But, what keeps good people away from doing good things? (like taking a stand in this matter)

There is always this understandable hesitation in one's mind. You know something is wrong and you hope someone else takes an action before you may have to do it yourself. Thankfully there are some "Good Samaritan Laws" in many parts of the world, helping people to do the right thing than just being a bystander. (Though the applicability of law is somewhat limited).

Regardless of existence of laws or type of situation, mostly as we know and perhaps seen in many cases, some of us are early to put that thought into action than the others. It is this transition which makes all the difference in the situation. (Be it someone facing a racist confrontation or someone in need of any kind of help). It isn't about being a hero, it's just about doing the right thing. For some of us it is about killing the "what if?" fear, for some overcoming the "why me?" and for some just realizing being a helpful human is more important than being a cynic.

I don't consider myself to be an expert in moral measures, but I have penned down my thoughts here, hoping some of them strike a chord. Though I started with the story of my racist moment, I hope the reader will not get tied down to the particular event and rather ends up asking "Should I let myself to be a bystander?" in any day-to-day situation which can do better with an involvement.

I hope we all can overcome whatever is hindering us and put our thoughts into action in all walks of life.


Saturday, 14 September 2013

To be lost....

The road that was clearly marked seemed to disappear
and the moon cut itself into half.
The rain stopped, its droplets trickled down from the invisible tree.
They touched me and told me, I am lost.

I asked the rain, the moon and the tree,
"Where did I intend to go other than where you took me?"

They all fell silent, the moon disappeared behind the clouds.
The wind started blowing and whispered in my ears
"To be lost is to be found"

Wednesday, 21 August 2013

The little steps

The first steps out of the crawl
Out of comfort
And the familiarity

The world is bigger, yet reachable
Unfamiliar but no longer strange

A minute the rain drenches everything
And the the next breeze breathes in

You are not alone, says the shining sun.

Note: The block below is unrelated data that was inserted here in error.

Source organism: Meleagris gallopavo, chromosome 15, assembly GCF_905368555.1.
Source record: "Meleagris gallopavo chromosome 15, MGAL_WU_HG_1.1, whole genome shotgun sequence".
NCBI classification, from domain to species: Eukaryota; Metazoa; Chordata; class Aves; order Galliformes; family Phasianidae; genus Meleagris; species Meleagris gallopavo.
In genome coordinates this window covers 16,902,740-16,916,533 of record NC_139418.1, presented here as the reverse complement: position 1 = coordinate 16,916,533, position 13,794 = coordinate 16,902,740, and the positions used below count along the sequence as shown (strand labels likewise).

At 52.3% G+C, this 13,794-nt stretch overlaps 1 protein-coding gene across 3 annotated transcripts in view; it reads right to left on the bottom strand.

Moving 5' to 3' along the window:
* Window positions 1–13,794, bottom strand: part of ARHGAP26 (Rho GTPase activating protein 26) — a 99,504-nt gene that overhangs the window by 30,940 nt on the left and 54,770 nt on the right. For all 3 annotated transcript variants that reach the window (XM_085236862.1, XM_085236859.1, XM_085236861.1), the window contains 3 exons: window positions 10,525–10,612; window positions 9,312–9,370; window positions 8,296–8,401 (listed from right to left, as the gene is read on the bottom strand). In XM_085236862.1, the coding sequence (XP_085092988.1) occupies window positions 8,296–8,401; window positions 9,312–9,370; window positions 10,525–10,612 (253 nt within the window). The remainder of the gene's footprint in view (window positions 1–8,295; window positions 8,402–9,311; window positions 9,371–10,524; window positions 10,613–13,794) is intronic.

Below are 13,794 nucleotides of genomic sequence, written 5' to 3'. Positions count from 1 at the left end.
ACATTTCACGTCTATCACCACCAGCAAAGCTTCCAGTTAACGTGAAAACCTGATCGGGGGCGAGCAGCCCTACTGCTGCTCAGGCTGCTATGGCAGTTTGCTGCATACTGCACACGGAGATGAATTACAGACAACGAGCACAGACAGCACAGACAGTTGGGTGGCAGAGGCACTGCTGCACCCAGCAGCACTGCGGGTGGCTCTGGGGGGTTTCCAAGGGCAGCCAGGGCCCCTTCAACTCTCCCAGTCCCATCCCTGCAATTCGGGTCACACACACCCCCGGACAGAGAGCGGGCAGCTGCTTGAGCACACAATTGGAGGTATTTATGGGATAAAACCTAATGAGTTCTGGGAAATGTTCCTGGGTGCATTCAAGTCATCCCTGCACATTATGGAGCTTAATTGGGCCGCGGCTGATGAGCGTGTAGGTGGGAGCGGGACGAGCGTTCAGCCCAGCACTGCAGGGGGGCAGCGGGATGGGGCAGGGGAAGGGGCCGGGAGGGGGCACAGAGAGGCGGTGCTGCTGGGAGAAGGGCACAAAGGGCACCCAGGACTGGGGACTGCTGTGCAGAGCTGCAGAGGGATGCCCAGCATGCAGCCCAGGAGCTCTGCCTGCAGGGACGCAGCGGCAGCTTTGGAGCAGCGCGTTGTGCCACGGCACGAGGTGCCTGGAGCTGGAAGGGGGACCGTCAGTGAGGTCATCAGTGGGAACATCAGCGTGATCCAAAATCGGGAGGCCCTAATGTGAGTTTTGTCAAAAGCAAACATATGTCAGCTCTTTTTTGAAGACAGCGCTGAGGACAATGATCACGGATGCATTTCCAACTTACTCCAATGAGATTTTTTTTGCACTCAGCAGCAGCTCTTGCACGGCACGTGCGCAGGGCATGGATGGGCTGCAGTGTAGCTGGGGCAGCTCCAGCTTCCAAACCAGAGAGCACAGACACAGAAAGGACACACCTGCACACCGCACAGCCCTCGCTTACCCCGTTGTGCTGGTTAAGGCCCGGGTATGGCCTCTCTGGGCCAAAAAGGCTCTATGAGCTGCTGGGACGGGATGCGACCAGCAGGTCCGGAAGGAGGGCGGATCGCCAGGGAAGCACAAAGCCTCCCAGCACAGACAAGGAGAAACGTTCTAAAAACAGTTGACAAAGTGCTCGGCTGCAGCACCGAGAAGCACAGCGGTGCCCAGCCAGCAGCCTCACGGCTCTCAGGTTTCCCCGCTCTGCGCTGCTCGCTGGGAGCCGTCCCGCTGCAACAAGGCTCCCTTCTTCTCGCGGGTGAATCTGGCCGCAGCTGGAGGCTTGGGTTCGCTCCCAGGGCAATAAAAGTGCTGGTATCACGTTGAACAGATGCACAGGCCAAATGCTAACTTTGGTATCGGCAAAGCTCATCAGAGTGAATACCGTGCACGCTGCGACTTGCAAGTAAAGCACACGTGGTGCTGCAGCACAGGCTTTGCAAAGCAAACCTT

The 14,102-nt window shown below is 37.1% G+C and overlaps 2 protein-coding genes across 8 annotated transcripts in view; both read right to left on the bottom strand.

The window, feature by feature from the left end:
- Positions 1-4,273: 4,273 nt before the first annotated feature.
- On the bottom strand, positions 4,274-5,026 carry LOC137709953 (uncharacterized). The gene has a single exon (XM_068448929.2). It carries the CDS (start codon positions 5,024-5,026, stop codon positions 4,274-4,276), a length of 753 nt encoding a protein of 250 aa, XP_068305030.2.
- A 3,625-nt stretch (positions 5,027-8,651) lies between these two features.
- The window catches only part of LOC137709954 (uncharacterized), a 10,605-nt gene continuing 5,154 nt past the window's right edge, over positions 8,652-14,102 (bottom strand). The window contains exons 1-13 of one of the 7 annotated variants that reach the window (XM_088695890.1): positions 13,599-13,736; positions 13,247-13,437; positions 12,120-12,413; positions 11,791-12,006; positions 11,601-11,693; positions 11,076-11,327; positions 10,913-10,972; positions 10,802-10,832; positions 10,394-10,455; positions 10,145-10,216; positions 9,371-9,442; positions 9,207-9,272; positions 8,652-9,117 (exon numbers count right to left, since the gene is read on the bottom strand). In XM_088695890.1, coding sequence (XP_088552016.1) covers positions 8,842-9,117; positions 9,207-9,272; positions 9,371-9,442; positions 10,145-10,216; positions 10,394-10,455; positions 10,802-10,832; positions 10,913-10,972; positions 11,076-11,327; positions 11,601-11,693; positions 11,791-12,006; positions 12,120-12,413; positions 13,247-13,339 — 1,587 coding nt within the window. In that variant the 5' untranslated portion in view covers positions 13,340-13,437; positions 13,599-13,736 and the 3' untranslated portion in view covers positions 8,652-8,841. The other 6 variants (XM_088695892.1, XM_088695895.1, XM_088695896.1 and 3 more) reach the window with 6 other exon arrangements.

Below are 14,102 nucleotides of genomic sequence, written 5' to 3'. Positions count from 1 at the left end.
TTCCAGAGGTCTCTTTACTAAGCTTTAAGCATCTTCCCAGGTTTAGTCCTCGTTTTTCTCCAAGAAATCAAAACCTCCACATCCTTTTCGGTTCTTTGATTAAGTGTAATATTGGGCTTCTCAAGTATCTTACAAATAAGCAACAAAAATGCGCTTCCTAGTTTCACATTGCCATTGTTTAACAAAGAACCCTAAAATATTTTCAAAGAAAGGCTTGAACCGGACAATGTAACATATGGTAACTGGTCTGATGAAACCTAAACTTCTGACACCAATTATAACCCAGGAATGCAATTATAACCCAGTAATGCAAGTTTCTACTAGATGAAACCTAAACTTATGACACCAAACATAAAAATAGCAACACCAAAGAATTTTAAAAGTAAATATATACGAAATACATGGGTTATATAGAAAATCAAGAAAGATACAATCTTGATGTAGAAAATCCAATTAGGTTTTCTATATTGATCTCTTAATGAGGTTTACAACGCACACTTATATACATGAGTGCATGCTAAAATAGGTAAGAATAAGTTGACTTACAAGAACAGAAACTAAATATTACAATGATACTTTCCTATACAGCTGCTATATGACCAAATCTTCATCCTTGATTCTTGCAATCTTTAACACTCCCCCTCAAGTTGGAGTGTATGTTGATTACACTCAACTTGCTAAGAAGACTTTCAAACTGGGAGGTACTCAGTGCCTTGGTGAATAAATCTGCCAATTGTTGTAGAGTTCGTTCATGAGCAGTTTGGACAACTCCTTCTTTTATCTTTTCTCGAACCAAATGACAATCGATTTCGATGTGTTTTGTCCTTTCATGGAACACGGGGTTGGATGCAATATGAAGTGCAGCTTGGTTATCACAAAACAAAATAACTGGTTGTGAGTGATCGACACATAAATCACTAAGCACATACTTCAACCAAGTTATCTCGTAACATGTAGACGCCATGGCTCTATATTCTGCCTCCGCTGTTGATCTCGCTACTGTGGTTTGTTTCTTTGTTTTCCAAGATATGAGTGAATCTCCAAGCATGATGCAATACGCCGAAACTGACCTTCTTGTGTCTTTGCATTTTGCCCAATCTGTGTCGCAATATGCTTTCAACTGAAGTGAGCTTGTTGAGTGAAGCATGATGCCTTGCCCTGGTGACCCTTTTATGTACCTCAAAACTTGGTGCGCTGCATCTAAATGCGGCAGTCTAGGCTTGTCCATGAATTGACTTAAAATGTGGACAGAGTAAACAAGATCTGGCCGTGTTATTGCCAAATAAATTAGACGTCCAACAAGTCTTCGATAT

Many have been here already
and many yet to come.
Put those spirited steps ahead,
they'll be marked to be seen and believed.

Leave the warmth behind
and take the course
The world awaits you
To throw itself at you
If only you make it to the other end!

Thursday, 13 June 2013


The first few miles of the journey to nowhere flew past as an encounter with a fellow wanderer.
"Hello stranger" had said a familiar voice with an unfamiliar face.

The conversations encompassed everything, as the mountains, lakes and grass lands seemed to run through the windows of the old train.

Time flew past obeying Einsteins laws.
Then came the woody old station.

Who once seemed an eternal company in the journey got ready to leave.
I asked, "you said you were a wanderer too, why don't you continue the journey".
The reply was swift, "I was a wanderer, till I found the path to move on"

Lost in thought, I couldn't even see the face again as the "stranger" left.
I asked, "If I'm a wanderer would it even matter whether I take the train or follow the stranger?"
My heart was about to answer. There was a chain to be pulled.... or "not"....

Saturday, 2 March 2013

TWTW: The Week That Was!

"Buy the ticket, take the ride" Hunter S. Thompson 

The Run Up
Friday the 4th of February, I planned to watch the movies  Hyderabad Blues Part 1 and Part 2. What happened between the two movies is a story to tell.

With hardly a mail or two (mostly spams) hitting my inbox a day, checking mails is not up my priority. But one mail from my Professor in Germany was waiting for me to be seen, giving me the news that if I can arrange for myself to be at the conference of the Transportation Research Board at Washington DC in 8 days, I would be sponsored for it.